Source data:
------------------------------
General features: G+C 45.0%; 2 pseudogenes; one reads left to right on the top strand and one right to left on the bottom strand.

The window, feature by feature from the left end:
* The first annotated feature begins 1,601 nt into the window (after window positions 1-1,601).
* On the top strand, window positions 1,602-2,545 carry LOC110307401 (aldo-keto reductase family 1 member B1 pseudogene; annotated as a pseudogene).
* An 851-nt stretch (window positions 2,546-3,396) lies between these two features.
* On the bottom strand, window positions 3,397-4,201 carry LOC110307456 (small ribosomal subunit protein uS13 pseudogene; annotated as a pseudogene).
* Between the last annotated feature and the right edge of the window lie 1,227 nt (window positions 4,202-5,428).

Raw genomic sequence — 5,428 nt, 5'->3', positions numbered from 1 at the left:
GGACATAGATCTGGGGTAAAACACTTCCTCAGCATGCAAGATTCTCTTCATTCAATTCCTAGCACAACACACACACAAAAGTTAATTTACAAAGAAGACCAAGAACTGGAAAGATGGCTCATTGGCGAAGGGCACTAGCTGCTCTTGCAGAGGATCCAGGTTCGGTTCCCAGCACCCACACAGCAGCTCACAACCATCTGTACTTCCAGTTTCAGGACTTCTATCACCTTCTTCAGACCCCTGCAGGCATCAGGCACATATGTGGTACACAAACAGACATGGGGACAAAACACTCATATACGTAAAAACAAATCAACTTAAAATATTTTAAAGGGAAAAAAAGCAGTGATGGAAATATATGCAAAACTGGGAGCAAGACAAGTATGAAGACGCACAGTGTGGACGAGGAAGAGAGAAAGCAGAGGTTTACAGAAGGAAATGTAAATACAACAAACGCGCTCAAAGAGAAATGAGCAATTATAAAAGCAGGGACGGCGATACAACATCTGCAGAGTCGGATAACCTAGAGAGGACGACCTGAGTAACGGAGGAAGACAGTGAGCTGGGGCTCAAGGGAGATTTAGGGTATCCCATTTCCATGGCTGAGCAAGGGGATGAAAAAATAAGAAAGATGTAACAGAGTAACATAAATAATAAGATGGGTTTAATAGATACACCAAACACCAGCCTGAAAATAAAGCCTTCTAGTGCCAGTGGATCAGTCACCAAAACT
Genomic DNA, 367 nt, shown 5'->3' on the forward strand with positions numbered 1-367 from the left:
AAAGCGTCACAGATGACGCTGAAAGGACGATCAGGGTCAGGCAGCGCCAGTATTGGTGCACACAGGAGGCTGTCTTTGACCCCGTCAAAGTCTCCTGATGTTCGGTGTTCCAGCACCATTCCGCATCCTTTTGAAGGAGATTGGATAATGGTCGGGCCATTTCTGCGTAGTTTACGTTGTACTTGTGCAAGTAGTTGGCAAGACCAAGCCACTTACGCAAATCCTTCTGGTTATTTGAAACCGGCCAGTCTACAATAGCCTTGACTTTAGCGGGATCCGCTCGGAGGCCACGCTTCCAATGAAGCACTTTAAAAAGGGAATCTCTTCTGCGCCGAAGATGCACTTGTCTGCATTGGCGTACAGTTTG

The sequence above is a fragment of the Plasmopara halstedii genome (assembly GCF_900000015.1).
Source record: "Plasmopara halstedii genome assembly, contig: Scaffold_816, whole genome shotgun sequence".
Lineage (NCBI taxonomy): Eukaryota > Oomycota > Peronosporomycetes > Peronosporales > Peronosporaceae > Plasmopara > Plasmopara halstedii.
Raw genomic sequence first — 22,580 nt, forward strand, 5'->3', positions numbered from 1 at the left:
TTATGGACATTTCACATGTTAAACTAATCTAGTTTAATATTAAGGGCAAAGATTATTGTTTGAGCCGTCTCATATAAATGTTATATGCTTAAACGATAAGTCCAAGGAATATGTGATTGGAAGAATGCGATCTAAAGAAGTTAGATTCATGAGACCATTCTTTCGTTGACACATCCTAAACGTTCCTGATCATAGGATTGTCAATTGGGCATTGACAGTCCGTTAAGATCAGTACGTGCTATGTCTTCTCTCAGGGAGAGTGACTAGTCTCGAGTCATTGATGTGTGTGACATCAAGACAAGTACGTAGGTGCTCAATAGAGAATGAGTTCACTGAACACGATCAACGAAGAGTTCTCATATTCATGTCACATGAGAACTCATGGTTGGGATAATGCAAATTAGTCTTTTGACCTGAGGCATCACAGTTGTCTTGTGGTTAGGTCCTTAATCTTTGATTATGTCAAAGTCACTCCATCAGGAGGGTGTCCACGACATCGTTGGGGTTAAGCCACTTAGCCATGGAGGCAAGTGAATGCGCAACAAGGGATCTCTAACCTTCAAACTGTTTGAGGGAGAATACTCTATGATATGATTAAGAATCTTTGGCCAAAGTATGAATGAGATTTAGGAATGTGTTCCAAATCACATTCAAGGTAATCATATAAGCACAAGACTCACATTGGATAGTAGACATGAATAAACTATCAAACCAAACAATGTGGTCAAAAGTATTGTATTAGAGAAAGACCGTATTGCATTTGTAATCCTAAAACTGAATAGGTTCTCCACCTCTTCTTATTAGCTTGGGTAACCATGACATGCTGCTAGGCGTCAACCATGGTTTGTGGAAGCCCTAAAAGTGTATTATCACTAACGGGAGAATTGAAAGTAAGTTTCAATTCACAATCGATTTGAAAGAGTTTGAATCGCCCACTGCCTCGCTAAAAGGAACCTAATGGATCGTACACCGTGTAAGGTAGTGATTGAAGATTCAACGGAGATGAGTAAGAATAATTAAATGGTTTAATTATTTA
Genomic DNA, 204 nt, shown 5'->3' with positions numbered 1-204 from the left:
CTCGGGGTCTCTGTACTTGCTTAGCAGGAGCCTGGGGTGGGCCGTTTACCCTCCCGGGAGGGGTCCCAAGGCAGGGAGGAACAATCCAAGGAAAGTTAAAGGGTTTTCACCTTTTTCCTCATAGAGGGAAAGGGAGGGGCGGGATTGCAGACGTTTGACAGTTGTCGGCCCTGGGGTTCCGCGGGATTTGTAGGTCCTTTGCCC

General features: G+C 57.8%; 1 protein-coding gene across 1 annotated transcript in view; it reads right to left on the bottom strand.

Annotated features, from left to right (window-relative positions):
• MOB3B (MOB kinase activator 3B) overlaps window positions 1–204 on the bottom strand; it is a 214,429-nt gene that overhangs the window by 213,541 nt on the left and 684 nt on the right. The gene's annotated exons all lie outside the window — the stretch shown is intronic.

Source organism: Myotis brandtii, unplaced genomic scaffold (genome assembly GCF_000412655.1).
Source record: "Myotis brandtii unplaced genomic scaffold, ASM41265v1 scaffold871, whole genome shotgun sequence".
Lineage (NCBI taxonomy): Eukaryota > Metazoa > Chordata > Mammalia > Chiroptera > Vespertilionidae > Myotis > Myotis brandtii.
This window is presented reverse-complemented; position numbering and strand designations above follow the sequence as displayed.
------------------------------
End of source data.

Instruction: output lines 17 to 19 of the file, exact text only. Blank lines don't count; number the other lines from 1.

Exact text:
Genomic DNA, 204 nt, shown 5'->3' with positions numbered 1-204 from the left:
CTCGGGGTCTCTGTACTTGCTTAGCAGGAGCCTGGGGTGGGCCGTTTACCCTCCCGGGAGGGGTCCCAAGGCAGGGAGGAACAATCCAAGGAAAGTTAAAGGGTTTTCACCTTTTTCCTCATAGAGGGAAAGGGAGGGGCGGGATTGCAGACGTTTGACAGTTGTCGGCCCTGGGGTTCCGCGGGATTTGTAGGTCCTTTGCCC

General features: G+C 57.8%; 1 protein-coding gene across 1 annotated transcript in view; it reads right to left on the bottom strand.